A very wise surgeon once told me, "Do me a favor, don’t ever play doctor in the newspaper.” Trouble is, I’ve often struggled when it comes to following doctors’ orders.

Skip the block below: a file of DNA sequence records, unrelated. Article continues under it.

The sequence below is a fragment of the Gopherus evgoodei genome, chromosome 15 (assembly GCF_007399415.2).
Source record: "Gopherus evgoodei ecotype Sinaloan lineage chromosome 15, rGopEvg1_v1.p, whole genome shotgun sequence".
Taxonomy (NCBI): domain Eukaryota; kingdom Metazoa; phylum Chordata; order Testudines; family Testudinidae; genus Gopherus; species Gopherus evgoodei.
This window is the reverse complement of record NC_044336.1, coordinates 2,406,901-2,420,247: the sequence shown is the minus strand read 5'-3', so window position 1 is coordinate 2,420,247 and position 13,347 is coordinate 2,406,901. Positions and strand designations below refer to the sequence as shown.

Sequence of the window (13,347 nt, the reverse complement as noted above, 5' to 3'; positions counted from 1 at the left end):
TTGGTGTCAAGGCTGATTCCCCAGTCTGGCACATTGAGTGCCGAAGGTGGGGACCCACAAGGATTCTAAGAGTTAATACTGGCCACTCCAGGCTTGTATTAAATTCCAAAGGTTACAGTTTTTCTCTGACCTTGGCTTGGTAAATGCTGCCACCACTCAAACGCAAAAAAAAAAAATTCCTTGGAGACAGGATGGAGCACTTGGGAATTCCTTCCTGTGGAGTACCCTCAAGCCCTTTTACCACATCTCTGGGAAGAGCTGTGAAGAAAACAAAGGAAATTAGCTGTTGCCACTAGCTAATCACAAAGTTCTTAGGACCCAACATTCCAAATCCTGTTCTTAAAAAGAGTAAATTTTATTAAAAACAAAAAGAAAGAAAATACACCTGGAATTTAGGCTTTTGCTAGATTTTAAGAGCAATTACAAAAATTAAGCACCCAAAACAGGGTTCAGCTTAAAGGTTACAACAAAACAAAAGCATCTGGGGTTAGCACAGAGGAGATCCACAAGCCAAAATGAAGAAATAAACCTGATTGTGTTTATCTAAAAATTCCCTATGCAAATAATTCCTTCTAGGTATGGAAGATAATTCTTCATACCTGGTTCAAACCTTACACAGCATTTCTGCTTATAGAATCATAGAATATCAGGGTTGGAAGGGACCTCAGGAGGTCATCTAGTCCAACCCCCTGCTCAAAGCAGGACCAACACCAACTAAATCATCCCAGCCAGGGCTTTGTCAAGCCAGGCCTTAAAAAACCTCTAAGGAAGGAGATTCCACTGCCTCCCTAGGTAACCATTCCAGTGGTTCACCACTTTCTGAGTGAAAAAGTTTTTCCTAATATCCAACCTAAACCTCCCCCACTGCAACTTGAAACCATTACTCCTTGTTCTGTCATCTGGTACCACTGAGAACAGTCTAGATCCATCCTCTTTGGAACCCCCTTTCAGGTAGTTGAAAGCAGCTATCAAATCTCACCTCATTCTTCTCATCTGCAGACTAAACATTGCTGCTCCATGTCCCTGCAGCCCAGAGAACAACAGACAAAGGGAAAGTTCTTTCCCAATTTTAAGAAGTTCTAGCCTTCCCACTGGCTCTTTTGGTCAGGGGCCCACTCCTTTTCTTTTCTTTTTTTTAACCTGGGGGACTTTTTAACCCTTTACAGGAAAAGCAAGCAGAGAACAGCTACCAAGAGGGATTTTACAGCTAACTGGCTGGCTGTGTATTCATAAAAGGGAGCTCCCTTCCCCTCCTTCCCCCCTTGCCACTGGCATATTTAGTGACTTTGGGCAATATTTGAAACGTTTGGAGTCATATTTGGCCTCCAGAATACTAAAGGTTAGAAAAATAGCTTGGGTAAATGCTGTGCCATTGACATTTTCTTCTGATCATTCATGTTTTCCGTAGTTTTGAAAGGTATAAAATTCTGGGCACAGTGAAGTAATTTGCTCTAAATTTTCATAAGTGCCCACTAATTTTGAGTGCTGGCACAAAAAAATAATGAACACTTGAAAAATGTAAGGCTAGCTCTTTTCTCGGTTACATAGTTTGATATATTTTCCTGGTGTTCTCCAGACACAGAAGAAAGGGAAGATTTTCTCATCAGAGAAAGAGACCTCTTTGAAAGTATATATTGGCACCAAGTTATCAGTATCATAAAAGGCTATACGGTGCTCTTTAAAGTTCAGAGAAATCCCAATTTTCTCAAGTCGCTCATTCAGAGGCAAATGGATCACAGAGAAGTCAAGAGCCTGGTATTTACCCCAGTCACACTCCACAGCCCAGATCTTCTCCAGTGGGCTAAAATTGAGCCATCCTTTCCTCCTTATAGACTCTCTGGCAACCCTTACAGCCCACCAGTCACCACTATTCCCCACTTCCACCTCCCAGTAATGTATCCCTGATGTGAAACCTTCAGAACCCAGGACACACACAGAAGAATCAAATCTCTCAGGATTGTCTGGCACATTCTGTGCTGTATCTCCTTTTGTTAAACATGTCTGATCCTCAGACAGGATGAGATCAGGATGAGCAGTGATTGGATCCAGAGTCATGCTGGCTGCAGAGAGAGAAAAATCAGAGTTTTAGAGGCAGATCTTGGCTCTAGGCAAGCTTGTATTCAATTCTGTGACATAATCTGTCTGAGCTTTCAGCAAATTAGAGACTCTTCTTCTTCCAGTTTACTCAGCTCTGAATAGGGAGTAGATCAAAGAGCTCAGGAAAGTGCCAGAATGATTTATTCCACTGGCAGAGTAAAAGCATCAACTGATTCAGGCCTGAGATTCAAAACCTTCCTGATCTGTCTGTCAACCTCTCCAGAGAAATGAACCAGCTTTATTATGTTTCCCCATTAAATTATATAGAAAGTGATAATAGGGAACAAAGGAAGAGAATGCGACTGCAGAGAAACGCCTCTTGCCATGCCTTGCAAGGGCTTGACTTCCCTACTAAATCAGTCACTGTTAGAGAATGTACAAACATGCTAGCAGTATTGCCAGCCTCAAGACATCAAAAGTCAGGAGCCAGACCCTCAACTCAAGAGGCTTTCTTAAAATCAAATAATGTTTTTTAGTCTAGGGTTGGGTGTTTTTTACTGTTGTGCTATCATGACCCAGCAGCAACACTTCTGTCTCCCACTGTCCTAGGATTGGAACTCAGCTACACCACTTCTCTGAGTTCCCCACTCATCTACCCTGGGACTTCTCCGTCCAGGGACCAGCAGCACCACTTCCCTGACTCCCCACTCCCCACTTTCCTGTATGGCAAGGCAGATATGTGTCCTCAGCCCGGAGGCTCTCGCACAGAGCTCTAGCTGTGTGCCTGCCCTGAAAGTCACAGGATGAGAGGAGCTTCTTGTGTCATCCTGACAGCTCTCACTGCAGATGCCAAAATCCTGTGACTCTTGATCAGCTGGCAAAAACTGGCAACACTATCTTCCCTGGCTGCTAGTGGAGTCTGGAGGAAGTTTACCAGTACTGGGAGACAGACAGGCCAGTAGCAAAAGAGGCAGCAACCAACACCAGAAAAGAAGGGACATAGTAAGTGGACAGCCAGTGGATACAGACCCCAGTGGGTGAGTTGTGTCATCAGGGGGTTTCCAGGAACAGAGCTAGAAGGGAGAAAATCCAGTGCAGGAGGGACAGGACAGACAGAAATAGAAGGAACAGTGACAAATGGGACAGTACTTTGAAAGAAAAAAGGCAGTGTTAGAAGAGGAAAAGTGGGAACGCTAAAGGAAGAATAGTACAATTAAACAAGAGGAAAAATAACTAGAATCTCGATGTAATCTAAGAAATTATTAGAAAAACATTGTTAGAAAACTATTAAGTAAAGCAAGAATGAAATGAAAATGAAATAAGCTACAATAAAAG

Which brings me to Oklahoma quarterback Sam Bradford. My fictitious doctorate today comes more as a psychologist than as a physician. On Monday we learned Bradford ruled out surgery as an option to repair the right shoulder separation he suffered last Saturday night against Brigham Young. The entire Sooner Nation simultaneously exhaled and rejoiced. From what I’ve been told, it took Bradford approximately one one-hundredth of a second to decide he was going to come back this season. Hate to say this, but part of me is thinking Bradford shouldn’t return. Shoulder injuries heal at a different pace. Scheduled returns are expectations that vary greatly. Some shoulder injuries never fully heal, like mine. Guess I should have followed doctor’s orders. This entire mess would be much simpler had Bradford fallen on his non-throwing shoulder. We expected nothing less than an immediate quest to return from Bradford, who two years ago checked himself back into the Texas Tech game with a concussion. Bradford is smart and tough. No one has ever said otherwise and this is no time to start. Bradford knows what’s best for him, and so do his consensus All-American parents. But here is what would happen if Bradford opted not to return: →Coach Bob Stoops wouldn’t field daily questions about Bradford’s injury. → Playbook changes wouldn’t be changed back upon Bradford’s return. → Every OU player, coach and fan wouldn’t have one eye on the sideline, wondering when Bradford might return. → Redshirt freshman and replacement quarterback Landry Jones wouldn’t be looking over his shoulder. → Players in the Sooner offensive huddle wouldn’t be looking over Jones’ shoulder. You get the idea. Bradford won last year’s Heisman Trophy and is undeniably gifted, but he alone can’t save this year’s Sooners — not given what transpired throughout the entire offensive unit against BYU, plus the season — ending knee injury to Jermaine Gresham, the nation’s premier tight end. As cold and harsh as it sounds, OU could turn the page if it knew Bradford would not return. By sitting out this year, Bradford would be free to rehab at his own pace with far less risk of re-injury. It would give Bradford a few months to clear his head and thoroughly examine his future plans. A redshirt junior, Bradford could enter the 2010 NFL draft, or return as a senior if he felt he had something to prove because of the injury. Bordering on the absurd, Bradford eventually would be eligible to petition for a sixth season at OU, a la Jason White.
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